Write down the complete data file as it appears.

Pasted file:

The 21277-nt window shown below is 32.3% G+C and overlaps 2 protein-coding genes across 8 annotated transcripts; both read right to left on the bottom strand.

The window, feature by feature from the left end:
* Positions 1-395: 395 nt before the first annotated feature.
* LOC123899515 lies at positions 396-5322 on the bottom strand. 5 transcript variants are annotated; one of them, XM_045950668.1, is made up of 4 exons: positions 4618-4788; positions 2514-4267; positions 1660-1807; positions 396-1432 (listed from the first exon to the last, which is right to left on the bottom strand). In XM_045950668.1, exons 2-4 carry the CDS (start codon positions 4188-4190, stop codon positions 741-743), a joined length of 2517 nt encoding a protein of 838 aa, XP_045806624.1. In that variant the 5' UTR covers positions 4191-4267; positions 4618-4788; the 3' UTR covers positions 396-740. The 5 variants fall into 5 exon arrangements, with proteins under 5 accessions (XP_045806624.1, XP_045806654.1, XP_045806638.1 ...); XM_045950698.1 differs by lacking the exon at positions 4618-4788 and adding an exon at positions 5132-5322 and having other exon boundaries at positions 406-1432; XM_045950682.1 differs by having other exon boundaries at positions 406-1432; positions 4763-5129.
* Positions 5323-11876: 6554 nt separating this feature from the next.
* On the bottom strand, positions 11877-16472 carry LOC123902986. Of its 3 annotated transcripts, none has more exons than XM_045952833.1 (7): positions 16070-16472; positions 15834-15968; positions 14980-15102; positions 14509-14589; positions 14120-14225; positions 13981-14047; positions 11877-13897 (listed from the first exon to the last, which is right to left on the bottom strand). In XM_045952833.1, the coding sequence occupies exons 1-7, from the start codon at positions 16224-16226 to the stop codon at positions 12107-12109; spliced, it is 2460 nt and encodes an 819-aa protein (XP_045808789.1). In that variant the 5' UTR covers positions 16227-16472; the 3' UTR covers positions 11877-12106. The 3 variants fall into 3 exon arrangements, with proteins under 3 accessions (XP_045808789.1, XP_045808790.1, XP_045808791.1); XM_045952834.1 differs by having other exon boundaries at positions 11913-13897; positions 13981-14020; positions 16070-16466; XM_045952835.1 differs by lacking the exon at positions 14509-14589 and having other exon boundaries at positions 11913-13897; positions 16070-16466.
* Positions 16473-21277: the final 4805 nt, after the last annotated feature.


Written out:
The 21277-nt window shown below is 32.3% G+C and overlaps 2 protein-coding genes across 8 annotated transcripts; both read right to left on the bottom strand.

The window, feature by feature from the left end:
* Positions 1-395: 395 nt before the first annotated feature.
* LOC123899515 lies at positions 396-5322 on the bottom strand. 5 transcript variants are annotated; one of them, XM_045950668.1, is made up of 4 exons: positions 4618-4788; positions 2514-4267; positions 1660-1807; positions 396-1432 (listed from the first exon to the last, which is right to left on the bottom strand). In XM_045950668.1, exons 2-4 carry the CDS (start codon positions 4188-4190, stop codon positions 741-743), a joined length of 2517 nt encoding a protein of 838 aa, XP_045806624.1. In that variant the 5' UTR covers positions 4191-4267; positions 4618-4788; the 3' UTR covers positions 396-740. The 5 variants fall into 5 exon arrangements, with proteins under 5 accessions (XP_045806624.1, XP_045806654.1, XP_045806638.1 ...); XM_045950698.1 differs by lacking the exon at positions 4618-4788 and adding an exon at positions 5132-5322 and having other exon boundaries at positions 406-1432; XM_045950682.1 differs by having other exon boundaries at positions 406-1432; positions 4763-5129.
* Positions 5323-11876: 6554 nt separating this feature from the next.
* On the bottom strand, positions 11877-16472 carry LOC123902986. Of its 3 annotated transcripts, none has more exons than XM_045952833.1 (7): positions 16070-16472; positions 15834-15968; positions 14980-15102; positions 14509-14589; positions 14120-14225; positions 13981-14047; positions 11877-13897 (listed from the first exon to the last, which is right to left on the bottom strand). In XM_045952833.1, the coding sequence occupies exons 1-7, from the start codon at positions 16224-16226 to the stop codon at positions 12107-12109; spliced, it is 2460 nt and encodes an 819-aa protein (XP_045808789.1). In that variant the 5' UTR covers positions 16227-16472; the 3' UTR covers positions 11877-12106. The 3 variants fall into 3 exon arrangements, with proteins under 3 accessions (XP_045808789.1, XP_045808790.1, XP_045808791.1); XM_045952834.1 differs by having other exon boundaries at positions 11913-13897; positions 13981-14020; positions 16070-16466; XM_045952835.1 differs by lacking the exon at positions 14509-14589 and having other exon boundaries at positions 11913-13897; positions 16070-16466.
* Positions 16473-21277: the final 4805 nt, after the last annotated feature.